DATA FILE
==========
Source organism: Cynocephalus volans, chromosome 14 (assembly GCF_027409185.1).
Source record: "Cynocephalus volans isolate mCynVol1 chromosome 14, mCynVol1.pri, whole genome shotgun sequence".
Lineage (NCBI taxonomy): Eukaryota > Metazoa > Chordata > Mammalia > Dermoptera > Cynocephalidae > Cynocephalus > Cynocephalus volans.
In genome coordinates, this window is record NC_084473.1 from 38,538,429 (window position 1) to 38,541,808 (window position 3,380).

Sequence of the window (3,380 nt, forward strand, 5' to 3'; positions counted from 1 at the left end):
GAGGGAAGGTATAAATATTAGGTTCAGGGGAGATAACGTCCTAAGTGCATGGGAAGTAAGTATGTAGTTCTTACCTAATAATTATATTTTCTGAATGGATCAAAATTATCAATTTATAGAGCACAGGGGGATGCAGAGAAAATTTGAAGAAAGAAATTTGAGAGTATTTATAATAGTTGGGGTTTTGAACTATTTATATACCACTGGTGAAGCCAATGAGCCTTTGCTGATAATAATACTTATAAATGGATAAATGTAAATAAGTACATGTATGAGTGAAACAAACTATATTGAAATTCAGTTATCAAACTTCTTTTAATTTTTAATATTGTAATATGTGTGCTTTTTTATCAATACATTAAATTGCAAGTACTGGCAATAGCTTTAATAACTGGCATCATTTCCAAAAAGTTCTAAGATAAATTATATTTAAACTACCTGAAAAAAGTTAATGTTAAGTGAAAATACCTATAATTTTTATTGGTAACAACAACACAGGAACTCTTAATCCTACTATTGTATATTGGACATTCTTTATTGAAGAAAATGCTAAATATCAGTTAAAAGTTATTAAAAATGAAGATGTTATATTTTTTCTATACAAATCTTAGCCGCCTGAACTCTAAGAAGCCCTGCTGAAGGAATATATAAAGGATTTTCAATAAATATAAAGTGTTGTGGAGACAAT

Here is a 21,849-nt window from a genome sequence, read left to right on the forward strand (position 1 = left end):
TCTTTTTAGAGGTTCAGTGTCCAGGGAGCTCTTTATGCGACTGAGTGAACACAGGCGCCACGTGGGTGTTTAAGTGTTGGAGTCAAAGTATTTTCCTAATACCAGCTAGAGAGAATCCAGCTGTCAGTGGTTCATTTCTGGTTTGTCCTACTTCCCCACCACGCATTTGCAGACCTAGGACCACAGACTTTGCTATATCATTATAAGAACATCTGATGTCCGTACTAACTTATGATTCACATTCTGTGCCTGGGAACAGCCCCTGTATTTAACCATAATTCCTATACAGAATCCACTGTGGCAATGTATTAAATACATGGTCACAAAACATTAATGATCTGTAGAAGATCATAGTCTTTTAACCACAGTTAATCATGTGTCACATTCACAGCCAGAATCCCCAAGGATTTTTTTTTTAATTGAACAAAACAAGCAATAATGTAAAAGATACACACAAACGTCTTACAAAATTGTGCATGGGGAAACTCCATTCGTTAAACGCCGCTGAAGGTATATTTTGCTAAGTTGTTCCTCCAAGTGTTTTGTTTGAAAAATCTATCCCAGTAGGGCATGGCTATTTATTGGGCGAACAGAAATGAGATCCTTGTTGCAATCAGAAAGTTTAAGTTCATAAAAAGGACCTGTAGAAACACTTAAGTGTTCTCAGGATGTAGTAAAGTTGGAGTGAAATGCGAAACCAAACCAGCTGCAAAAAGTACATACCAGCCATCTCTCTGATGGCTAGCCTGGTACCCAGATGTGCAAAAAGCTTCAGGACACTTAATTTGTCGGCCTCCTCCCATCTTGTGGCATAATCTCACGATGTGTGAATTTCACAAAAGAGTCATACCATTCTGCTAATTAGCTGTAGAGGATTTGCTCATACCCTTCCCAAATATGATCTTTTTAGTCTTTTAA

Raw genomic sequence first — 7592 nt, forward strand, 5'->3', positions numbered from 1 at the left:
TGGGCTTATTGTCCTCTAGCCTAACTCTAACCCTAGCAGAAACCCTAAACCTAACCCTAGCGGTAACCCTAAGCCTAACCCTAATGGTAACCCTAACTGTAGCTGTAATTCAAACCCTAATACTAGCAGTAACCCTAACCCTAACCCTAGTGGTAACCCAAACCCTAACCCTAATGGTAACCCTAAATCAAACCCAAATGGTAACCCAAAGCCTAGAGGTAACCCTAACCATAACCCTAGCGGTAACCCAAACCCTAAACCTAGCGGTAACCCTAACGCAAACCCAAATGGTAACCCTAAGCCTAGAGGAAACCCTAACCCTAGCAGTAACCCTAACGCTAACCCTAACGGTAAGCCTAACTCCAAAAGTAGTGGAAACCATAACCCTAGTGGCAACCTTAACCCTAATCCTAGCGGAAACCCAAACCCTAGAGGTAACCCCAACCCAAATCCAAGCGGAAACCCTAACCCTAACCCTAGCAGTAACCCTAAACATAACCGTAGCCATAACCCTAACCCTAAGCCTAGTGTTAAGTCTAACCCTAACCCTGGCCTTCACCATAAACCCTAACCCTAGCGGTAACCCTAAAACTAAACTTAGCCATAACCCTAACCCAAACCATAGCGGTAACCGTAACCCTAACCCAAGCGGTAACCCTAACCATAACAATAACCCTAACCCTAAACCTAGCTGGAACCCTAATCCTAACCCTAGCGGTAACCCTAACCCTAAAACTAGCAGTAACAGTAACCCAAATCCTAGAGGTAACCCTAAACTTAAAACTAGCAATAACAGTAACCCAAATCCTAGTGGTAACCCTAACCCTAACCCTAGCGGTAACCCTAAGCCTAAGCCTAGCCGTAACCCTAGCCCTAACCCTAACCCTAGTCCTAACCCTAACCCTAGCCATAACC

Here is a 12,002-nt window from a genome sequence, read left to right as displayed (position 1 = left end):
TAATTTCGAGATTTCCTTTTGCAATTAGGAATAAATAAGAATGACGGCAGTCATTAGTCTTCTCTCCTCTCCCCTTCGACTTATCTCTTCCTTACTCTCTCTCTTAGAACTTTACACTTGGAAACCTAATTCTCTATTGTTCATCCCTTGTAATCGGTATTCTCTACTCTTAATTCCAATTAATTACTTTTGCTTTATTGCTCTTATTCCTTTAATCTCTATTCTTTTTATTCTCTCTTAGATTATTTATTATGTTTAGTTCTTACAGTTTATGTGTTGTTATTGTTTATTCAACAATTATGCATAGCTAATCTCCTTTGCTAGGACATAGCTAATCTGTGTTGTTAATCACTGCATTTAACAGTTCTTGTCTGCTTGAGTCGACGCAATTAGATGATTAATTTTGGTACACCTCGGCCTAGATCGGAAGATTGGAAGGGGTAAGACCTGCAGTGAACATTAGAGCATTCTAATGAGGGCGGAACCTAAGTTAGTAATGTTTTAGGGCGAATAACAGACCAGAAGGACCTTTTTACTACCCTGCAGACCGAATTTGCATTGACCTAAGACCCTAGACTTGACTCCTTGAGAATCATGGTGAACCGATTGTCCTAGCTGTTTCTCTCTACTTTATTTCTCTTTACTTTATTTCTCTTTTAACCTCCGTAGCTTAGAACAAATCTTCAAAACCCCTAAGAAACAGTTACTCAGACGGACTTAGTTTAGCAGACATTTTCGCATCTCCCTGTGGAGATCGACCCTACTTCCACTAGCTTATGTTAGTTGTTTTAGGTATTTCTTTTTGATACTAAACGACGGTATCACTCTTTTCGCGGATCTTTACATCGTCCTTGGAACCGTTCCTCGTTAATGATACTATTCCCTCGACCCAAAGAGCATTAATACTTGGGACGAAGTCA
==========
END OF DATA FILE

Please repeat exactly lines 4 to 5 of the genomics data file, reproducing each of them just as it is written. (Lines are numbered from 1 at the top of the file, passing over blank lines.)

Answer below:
In genome coordinates, this window is record NC_084473.1 from 38,538,429 (window position 1) to 38,541,808 (window position 3,380).

Sequence of the window (3,380 nt, forward strand, 5' to 3'; positions counted from 1 at the left end):